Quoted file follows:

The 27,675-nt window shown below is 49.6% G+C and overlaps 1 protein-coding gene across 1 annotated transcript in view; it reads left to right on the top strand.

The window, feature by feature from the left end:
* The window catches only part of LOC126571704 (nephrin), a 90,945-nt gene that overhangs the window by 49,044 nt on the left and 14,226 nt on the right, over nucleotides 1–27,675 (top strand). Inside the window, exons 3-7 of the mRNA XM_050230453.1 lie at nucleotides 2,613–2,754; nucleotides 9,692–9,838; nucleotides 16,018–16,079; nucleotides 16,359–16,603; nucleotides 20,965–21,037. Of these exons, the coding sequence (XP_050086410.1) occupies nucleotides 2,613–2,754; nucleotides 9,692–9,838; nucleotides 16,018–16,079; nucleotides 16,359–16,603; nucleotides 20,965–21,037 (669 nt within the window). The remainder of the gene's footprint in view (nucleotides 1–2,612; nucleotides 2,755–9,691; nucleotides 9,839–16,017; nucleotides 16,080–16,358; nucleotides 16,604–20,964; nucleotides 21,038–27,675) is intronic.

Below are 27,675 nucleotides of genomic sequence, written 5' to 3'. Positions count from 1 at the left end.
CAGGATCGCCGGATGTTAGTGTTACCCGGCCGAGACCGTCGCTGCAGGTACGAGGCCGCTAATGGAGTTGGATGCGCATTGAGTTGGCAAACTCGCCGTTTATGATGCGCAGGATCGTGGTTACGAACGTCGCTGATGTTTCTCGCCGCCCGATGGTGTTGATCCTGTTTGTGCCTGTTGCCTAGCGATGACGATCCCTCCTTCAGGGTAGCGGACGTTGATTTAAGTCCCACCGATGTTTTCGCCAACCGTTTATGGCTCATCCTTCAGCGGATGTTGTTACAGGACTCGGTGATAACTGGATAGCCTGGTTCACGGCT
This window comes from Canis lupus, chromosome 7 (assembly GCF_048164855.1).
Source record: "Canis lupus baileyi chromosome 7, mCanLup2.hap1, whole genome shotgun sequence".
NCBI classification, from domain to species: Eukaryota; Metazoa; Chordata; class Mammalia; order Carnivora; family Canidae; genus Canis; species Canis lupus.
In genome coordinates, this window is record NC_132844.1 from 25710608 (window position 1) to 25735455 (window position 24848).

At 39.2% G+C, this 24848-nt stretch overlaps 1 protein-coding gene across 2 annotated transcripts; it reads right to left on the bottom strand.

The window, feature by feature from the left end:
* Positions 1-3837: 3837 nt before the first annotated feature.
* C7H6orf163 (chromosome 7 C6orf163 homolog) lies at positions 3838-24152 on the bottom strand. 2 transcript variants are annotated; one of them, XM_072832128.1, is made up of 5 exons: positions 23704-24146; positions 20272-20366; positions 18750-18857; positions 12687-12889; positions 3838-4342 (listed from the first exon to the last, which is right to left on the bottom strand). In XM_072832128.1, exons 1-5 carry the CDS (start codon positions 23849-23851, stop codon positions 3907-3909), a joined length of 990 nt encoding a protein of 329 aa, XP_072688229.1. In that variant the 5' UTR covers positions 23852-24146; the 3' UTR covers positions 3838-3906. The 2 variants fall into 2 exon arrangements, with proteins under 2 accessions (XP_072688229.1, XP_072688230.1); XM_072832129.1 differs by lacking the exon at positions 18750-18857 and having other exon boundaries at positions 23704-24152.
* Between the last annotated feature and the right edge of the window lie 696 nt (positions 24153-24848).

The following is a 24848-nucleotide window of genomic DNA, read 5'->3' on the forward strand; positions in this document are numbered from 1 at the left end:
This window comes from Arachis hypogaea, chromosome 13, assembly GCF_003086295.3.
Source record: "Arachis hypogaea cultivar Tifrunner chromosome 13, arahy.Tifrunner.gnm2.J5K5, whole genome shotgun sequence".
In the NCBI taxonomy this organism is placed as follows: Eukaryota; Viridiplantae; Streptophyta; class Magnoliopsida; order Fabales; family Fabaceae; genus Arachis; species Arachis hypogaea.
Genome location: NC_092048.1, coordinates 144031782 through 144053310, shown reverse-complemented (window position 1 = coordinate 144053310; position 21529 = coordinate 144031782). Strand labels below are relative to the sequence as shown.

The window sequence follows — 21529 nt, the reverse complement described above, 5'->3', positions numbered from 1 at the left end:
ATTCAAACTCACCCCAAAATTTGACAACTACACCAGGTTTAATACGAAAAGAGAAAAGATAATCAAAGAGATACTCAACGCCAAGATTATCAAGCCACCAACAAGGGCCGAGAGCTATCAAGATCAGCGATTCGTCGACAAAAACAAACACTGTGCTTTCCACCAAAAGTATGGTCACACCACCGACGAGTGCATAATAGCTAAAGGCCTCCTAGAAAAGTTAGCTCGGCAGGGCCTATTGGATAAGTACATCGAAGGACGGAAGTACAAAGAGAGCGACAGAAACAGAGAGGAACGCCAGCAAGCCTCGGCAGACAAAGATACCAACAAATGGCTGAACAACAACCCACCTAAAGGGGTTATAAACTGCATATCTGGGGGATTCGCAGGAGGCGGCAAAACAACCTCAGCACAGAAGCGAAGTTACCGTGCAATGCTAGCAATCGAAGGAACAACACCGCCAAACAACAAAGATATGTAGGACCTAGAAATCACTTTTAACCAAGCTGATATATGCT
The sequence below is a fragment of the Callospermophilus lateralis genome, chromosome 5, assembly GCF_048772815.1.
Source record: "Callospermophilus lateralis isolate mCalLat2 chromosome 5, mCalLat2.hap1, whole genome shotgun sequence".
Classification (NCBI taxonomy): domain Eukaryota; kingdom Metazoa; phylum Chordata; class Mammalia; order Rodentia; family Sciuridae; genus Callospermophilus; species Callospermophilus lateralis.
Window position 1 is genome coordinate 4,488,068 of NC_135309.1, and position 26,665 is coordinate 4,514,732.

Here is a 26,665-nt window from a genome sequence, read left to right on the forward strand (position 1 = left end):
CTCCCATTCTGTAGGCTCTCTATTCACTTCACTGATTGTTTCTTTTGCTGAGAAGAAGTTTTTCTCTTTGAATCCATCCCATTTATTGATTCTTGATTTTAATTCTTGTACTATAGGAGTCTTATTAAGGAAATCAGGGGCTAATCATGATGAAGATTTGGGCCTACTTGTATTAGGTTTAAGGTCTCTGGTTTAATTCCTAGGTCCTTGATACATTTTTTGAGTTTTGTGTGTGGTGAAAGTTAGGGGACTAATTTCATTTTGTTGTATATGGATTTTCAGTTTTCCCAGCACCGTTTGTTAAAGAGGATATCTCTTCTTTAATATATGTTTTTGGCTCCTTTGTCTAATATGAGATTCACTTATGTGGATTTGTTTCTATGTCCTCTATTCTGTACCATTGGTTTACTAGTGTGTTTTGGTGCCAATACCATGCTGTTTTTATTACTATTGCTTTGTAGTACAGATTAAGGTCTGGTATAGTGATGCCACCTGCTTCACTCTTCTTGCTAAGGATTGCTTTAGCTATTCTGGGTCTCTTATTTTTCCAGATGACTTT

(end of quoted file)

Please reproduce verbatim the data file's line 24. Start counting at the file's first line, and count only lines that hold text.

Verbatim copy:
Classification (NCBI taxonomy): domain Eukaryota; kingdom Metazoa; phylum Chordata; class Mammalia; order Rodentia; family Sciuridae; genus Callospermophilus; species Callospermophilus lateralis.